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How do I pray with abnormal vaginal bleeding (istihada)?

Question: How do I pray with abnormal vaginal bleeding (istihada)?


Bismi Llahir Rahmanir Rahim

Assalamu alaykum wa rahmatuLlahi wa barakatuhu

A woman who is experiencing abnormal vaginal bleeding (istihada) is still required to pray with ablution (wudu).

The blood is ruled as filthy (najas), and its presence on the body or clothes could impact the validity of a woman’s prayers if it exceeds the excused amount.

Every woman’s istihada situation will be unique. Some women may see occasional spotting, while others may see a constant flow of blood.

Thus, the rulings related to how a woman will pray are dependent upon:

  • if blood continues to exit her vagina while she is making ablution (wudu) or praying the obligatory prayer;
  • and if it is possible for her to stop the blood flow for this duration.


Spotting in this context means that the bleeding is not a constant flow. Rather, the exiting of vaginal blood happens occasionally. A woman could see sporadic bleeding within the prayer time, or the day, or the month.

Because the bleeding is light and not constant, a woman who sees spotting should be able to wipe away the blood, wash her front private part, make wudu, and pray the obligatory prayer of the time without any bleeding exiting.

If this is the case – that she can successfully complete her wudu and pray the obligatory prayer without blood exiting – then what she has done is sufficient for her prayer to count.

There is no need for her to resort to the excused person’s rulings (ma’dhur), make wudu for every prayer time, and the like. Every time she makes wudu, she keeps the status of ritual purity – unless blood exits her vagina or another wudu nullifier occurs.

Thus, she is treated as a normal person with the rulings related to ritual purity and prayer.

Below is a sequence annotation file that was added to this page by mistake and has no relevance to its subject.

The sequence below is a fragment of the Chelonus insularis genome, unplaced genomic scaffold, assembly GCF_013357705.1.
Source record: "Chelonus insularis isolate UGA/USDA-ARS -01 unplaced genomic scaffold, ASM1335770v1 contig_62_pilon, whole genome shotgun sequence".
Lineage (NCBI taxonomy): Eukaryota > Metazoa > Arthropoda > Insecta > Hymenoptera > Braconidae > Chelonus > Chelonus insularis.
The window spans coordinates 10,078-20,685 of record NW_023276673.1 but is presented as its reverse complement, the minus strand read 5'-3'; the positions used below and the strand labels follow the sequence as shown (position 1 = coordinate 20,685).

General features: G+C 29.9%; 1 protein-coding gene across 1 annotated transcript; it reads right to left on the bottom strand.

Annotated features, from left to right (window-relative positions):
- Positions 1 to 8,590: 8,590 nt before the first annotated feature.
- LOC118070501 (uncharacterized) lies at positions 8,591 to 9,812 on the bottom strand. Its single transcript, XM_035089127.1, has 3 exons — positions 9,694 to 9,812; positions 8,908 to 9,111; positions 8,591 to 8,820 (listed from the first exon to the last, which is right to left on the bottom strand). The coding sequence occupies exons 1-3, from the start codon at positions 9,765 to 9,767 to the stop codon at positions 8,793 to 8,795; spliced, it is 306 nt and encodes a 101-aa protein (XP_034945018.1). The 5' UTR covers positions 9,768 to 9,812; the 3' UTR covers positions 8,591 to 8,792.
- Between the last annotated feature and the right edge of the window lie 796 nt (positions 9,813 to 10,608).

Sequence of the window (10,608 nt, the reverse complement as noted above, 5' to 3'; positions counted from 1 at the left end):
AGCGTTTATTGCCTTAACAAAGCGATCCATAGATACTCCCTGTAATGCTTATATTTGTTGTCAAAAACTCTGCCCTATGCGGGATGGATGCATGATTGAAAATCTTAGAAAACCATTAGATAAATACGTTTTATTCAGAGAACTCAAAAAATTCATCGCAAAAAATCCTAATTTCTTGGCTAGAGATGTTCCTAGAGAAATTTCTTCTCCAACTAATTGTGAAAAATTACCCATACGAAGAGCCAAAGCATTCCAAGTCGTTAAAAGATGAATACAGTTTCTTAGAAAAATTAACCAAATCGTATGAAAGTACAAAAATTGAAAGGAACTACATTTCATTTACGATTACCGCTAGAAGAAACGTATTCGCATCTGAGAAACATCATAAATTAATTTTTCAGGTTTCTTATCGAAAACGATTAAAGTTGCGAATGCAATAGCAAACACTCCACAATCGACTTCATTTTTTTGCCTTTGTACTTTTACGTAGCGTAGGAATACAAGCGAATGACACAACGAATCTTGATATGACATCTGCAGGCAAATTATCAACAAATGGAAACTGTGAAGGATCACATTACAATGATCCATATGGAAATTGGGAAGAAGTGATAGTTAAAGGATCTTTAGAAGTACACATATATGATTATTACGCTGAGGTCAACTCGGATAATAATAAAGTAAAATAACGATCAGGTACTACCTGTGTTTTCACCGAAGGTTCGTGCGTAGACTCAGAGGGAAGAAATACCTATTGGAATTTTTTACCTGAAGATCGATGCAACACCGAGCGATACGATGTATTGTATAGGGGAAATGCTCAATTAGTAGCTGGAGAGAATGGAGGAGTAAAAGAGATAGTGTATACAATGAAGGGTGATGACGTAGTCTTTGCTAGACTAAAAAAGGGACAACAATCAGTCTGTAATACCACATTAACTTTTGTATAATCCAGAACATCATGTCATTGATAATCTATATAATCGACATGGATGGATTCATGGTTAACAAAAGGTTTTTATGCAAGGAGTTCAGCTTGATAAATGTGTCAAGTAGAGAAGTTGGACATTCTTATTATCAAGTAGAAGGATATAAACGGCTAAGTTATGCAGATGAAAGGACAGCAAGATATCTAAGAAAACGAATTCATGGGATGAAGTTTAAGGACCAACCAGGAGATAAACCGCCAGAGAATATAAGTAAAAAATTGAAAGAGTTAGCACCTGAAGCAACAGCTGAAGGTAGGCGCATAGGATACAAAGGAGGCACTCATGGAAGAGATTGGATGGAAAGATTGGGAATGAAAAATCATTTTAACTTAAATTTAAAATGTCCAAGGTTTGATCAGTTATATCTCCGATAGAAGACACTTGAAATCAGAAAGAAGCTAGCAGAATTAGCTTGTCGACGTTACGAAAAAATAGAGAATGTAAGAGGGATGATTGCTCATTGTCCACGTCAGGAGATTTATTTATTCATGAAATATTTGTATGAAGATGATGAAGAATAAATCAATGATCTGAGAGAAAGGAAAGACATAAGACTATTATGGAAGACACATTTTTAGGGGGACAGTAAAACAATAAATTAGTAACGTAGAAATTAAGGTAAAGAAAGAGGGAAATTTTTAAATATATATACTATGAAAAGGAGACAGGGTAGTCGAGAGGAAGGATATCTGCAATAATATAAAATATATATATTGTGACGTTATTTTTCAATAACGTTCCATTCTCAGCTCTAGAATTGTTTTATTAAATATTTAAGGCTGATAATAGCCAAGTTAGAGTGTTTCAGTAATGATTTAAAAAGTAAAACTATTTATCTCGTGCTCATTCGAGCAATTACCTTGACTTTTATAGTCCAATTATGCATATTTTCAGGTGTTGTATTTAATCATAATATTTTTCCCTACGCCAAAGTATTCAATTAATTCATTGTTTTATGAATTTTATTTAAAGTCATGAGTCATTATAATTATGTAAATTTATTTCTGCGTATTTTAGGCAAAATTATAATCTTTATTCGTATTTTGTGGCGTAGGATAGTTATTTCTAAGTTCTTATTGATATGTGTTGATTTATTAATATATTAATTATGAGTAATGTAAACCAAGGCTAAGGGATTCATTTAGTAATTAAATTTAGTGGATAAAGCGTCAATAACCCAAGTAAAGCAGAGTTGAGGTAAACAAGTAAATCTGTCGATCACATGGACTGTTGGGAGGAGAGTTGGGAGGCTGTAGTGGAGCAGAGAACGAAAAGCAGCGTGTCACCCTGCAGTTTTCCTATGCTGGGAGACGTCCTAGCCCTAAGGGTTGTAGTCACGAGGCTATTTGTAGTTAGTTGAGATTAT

Constant Flow

Constant flow is defined as not having the ability to make wudu and pray the obligatory prayer of the current time without vaginal blood exiting. If this is the case, then the rulings will differ for a virgin and non-virgin.

Women who have never been married will always resort to the excused person’s rulings, providing that they fulfill the conditions for establishing the excuse. For details of how to establish the excuse and what are the excused person’s rulings, click here.

Women who are non-virgins must first try to block the blood flow from exiting the vagina. This is wajib according to many scholars and it is the position of our teachers. There are certain women who may be exempt from this ruling, and their cases are mentioned later in this article.

How To Block Blood Flow

Any manageable action that can be taken to stop the blood flow for the prayer’s validity must be attempted. Past scholars wrote about women doing ‘hashu’ – stuffing – when they experienced istihada. In today’s times, this can easily be achieved with the use of tampons, moon cups, tissue, and the like. Based on her body and circumstance, a woman should choose what is feasible for her situation.

The goal is to stop the blood from exiting in order to maintain ritual purity while she makes wudu and prays. She is only required to block for the duration of her wudu and prayer, and she is not obliged to keep anything inserted in her vagina for the entire day – unless she finds it easier.

If she can successfully complete her wudu and obligatory prayer without bleeding exiting the vagina, then this is sufficient for her prayer to count. Every time she makes wudu, she keeps the status of ritual purity – unless blood exits her vagina or another wudu nullifier occurs.

If bleeding exits while she makes wudu or prays, her wudu is nullified and the prayer is not valid. Additionally, any colored discharge that leaks down the string of a tampon nullifies wudu if the blood reaches the edge of the vaginal opening or beyond it.

How-To: A non-virgin woman with istihada should first wash her front private part and dry herself. Then she inserts a tampon, moon cup, or the like to prevent the flow from exiting.